In the case of Ponticelli Limited v Gallagher, the Scottish Court of Session has confirmed that the right to participate in a share incentive plan transferred to the transferee / new employer under TUPE even though the employee’s right to participate in it arose outside of the contract of employment. The transferee employer was therefore obliged to provide a substantially equivalent share incentive scheme after the transfer.
Whilst this is a Scottish case, the decision is binding on the employment tribunals throughout the UK.
TUPE and Share Schemes
If the Transfer of Undertakings (Protection of Employment) Regulations 2006 (TUPE) apply then, as we know, the contracts of employment of all in-scope employees automatically transfer from the old employer (the transferor) to the new employer (the transferee) by operation of law.
Regulation 4(2)(a) TUPE provides that this includes all the transferor employer’s rights, powers, duties and liabilities under or in connection with the contract of employment.
In the context of a share scheme, the transferor can’t be required to provide a benefit that it doesn’t control. Therefore, the employee is treated as a leaver under the transferor’s scheme, and the transferee employer must provide a scheme of substantial equivalence for the employee to participate in post-transfer.
Mr Gallagher was employed by Total Exploration and Production UK Ltd. He joined Total’s Share Incentive Plan (SIP). There was no obligation on him to do so; participation was entirely voluntary. He signed up to a Partnership Share Agreement with the employer and the plan trustees. There was no mention of the SIP in his contract of employment.
Monthly deductions were made from his salary, and he was allocated shares. Total issued additional “matching shares” for each share purchased through salary deduction. So, this was a meaningful financial benefit.
Mr Gallagher’s employment then transferred to Ponticelli under TUPE. Ponticelli told Mr Gallagher that it wouldn’t be providing a SIP and offered him a one-off compensatory payment of £1,855.
Mr Gallagher was not impressed with this. He rejected the payment and commenced employment tribunal proceedings seeking a finding that Ponticelli had to provide him with a replacement scheme.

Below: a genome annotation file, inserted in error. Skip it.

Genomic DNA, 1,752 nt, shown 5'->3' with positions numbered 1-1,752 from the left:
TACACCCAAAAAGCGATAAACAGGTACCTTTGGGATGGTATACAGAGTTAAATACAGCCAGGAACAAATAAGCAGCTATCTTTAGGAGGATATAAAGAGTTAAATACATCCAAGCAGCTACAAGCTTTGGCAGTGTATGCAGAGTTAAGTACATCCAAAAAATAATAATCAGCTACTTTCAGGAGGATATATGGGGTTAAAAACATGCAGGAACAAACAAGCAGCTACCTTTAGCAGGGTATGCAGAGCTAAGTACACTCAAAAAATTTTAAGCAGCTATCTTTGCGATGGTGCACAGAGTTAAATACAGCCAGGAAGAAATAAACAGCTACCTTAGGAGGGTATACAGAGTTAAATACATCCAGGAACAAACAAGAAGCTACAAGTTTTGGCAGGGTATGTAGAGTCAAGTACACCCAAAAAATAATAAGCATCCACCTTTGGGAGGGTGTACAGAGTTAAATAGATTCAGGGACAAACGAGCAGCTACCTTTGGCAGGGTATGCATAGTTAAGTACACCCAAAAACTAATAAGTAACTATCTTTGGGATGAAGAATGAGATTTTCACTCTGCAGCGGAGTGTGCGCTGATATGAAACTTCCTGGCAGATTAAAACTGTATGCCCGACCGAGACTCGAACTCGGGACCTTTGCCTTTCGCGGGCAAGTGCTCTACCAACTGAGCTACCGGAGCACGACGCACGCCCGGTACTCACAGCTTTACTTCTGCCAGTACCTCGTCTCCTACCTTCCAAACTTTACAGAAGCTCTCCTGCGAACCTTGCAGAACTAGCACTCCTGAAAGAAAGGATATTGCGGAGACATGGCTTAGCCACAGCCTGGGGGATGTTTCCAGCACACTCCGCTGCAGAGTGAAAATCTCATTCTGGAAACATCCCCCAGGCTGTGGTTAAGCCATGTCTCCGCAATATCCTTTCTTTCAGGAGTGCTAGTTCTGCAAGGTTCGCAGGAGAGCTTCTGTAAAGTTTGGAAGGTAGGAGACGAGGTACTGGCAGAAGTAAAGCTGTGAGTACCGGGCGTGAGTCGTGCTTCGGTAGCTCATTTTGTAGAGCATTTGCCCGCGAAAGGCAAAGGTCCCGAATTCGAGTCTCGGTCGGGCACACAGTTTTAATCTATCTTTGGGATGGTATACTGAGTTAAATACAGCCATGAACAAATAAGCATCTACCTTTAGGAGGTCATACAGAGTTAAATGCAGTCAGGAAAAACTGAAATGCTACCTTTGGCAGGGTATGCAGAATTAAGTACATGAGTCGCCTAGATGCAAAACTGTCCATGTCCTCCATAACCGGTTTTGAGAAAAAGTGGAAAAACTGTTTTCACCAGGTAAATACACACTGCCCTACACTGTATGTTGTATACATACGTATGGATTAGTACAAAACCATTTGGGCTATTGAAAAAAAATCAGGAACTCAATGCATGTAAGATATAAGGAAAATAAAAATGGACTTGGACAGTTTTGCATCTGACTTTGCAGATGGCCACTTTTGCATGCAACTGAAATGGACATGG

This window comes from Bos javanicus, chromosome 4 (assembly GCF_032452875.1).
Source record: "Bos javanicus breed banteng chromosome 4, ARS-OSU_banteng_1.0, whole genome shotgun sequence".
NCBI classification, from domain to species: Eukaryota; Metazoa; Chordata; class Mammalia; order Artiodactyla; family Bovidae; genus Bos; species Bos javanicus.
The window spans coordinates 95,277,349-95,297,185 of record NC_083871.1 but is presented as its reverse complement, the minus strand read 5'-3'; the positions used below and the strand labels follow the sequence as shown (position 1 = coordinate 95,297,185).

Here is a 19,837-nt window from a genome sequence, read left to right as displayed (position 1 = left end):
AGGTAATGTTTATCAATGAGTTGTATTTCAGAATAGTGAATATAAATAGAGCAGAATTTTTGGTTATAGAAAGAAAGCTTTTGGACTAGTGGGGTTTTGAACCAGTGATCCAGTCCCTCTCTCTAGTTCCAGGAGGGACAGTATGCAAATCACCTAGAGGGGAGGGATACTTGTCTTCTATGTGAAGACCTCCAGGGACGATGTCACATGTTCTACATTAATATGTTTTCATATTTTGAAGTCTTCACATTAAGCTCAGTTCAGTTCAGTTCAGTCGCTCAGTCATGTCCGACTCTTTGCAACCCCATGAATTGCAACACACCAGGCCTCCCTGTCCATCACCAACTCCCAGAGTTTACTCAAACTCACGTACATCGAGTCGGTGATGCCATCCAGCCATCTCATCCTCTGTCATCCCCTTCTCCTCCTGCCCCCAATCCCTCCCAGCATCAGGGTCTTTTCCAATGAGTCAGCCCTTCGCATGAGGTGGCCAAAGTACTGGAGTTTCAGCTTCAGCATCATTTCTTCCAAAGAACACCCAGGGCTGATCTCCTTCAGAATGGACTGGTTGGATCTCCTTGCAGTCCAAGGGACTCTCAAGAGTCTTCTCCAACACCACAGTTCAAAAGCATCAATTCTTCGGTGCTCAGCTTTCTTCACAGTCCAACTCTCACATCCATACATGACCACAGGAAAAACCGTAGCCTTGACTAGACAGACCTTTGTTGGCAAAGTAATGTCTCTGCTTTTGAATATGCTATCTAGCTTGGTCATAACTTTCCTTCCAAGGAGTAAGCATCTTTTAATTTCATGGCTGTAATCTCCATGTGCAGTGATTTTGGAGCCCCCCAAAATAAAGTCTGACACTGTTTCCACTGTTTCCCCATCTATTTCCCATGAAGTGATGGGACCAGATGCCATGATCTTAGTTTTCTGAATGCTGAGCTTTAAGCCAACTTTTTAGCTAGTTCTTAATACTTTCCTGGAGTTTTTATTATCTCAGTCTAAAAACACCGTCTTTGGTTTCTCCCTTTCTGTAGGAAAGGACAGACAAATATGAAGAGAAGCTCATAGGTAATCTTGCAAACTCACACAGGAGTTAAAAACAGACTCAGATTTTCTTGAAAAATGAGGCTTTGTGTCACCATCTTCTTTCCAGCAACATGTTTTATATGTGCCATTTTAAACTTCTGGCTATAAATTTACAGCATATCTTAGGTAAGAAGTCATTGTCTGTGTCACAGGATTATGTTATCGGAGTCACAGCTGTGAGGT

The employment tribunal and Employment Appeal Tribunal found in Mr Gallagher’s favour, on the basis that he had only been eligible to participate in the SIP because he had been an employee of Total; therefore, it arose “in connection with” his contract of employment and Ponticelli had to provide a SIP. Ponticelli appealed to the Court of Session. The appeal did not succeed.
The Court of Session agreed that the SIP arose “in connection with” the contract of employment.
As a result, Mr Gallagher’s written statement of particulars were found to include an obligation that he be provided with “a Share Incentive Scheme of substantial equivalence to that provided to him prior to” the transfer. Ponticelli now has to work out what that is.
What does this mean for my business?
It is always tempting for a transferee to overlook benefits that are not expressly referred to in the contract of employment, and to treat them as not in scope to transfer. In fact, there as a time when the prevailing view was that only contractual terms and benefits transferred under TUPE.
However, over the years, case law has developed to give a broad meaning to the term “in connection with” the contract of employment. This case is a salient reminder of how far that change has come.
As a result, transferees need to carry out proper due diligence to identify the rights and liabilities that will transfer to them. If there is an obligation to provide a substantially equivalent share or incentive scheme, then it will make life easier to agree the terms of any such scheme during the pre-transfer consultation process.
However, this case does not mean that a transferee has to continue to provide every benefit in every circumstance. If a non-contractual benefit does transfer to the transferee, then it remains a non-contractual benefit and can in principle be discontinued by the transferee, just as it could have been discontinued by the transferor (subject always to it not having obtained contractual status as a result of custom and practice and the new employer following a reasonable process in effecting that change).